Let’s consider the following function:

use std::ptr::NonNull;

fn transform<T>(option: &Option<NonNull<T>>) -> Option<&T> {
option.map(|x| unsafe { x.as_ref() })
}

The function transform takes an Option<NonNull<T>> as input, and converts the inner pointer to an immutable reference &T if possible. The method NonNull::as_ref() is marked unsafe so we need an unsafe block. The snippet causes an compilation error:

error[E0515]: cannot return value referencing function parameter `x`
--> src/main.rs:6:29
|
6 | option.map(|x| unsafe { x.as_ref() })
| -^^^^^^^^^
| |
| returns a value referencing data owned by the current function
| `x` is borrowed here

This is a common mistake when transforming Option s. To figure out the problem, we may try to take apart the signature and see how the value flows:

fn Option::map<T, F>(self, f: F) -> Option<&T>
where F: FnOnce(NonNull<T>) -> Option<&T>
{}

// which implies:

fn __closure<T>(x: NonNull<T>) -> &T {}

unsafe fn NonNull::as_ref<T, 'a>(&'a self) -> &'a T {}

where __closure denotes the closure Option::map takes.

Note that Option::map is a self-consuming method. During the calling, option is destructed, and the internal value with type NonNull<T> flows into __closure . The closure, however, consumes its argument as well. Consequently x would have a lifetime trapped in the closure. This is what “data owned by the current function” in the error message means.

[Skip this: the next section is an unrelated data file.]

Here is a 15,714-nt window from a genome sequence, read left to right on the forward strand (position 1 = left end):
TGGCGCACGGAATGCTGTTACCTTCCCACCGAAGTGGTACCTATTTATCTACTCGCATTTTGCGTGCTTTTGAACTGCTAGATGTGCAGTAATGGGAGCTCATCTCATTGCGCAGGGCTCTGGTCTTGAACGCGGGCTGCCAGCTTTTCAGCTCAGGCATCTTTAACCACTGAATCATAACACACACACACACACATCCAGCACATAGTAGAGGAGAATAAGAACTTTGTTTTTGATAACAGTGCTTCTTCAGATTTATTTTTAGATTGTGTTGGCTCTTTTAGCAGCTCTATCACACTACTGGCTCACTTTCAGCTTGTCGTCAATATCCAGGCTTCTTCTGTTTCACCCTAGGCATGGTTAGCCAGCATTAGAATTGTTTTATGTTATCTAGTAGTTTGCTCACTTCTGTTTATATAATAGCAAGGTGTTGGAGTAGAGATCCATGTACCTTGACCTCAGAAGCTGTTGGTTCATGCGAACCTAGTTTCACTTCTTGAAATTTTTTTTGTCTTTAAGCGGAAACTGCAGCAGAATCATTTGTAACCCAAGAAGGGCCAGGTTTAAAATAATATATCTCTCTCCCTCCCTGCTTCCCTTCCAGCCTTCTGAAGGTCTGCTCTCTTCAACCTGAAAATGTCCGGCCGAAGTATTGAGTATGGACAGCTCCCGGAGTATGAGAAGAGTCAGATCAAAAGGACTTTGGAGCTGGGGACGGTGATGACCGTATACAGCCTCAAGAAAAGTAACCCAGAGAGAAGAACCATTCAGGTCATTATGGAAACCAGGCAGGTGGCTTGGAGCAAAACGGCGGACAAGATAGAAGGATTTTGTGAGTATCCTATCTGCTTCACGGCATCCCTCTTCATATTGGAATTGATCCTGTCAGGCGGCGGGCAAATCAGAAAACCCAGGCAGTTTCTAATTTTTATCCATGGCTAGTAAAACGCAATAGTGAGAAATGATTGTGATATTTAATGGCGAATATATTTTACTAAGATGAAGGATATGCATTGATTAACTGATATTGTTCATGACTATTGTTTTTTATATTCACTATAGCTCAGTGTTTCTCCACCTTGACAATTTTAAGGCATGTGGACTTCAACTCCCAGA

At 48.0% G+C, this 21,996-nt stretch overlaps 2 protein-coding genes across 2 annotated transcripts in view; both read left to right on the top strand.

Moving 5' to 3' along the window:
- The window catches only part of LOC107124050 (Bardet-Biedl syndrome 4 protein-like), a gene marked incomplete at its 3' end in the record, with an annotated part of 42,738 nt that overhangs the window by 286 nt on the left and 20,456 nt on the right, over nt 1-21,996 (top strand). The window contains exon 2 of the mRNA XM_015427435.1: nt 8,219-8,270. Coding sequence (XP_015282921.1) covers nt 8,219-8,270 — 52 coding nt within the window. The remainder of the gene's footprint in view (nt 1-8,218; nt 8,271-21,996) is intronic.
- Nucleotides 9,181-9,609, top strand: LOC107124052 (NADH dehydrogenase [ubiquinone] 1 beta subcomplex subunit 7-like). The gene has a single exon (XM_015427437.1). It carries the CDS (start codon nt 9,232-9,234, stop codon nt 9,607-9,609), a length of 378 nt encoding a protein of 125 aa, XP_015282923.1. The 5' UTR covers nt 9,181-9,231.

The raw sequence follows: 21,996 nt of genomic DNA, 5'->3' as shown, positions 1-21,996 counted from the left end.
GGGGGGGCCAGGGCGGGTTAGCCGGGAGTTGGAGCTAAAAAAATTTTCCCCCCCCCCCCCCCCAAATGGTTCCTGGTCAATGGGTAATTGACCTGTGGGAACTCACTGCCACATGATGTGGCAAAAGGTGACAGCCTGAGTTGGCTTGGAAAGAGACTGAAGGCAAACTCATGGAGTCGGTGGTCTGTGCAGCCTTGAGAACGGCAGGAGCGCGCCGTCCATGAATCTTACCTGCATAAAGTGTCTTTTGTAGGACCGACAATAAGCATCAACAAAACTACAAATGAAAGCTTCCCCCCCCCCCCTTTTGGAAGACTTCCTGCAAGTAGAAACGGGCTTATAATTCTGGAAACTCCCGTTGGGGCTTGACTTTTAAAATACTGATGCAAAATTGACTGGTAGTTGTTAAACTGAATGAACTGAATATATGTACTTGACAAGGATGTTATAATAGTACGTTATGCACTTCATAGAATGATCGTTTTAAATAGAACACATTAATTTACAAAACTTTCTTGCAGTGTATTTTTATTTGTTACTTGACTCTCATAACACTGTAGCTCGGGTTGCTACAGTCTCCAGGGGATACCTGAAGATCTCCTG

Now take a look into the closure. Inside we call NonNull::as_ref() to convert a pointer into a reference, which assumes the pointer should live as long as the reference returned. However, the implication could not be satisfied, since x the pointer lives only within the closure, but the reference would be passed out of the closure. The compiler complains for the lifetime mismatch.

One can always employ Option::as_ref() as a solution. The function has a signature as below:

fn Option::as_ref<T>(&self) -> Option<&T> {}

Calling .as_ref() on an Option<T> instance, say x , will return another Option with type Option<&T> , say ref_x , which holds the reference to the inner value of x . It’s worth noting that .as_ref() takes x by reference, so no consuming happens here. Now we can perform .map() or .unwrap() on ref_x to extract the internal &T , and call non-consuming methods on it (e.g., NonNull::as_ref ). ref_x will still be dropped after that, but it does not matter, since all it have is a reference.

We can correct our code like this:

fn transform<T>(option: &Option<NonNull<T>>) -> Option<&T> {
option
.as_ref() // Note here
.map(|x| unsafe { x.as_ref() })
}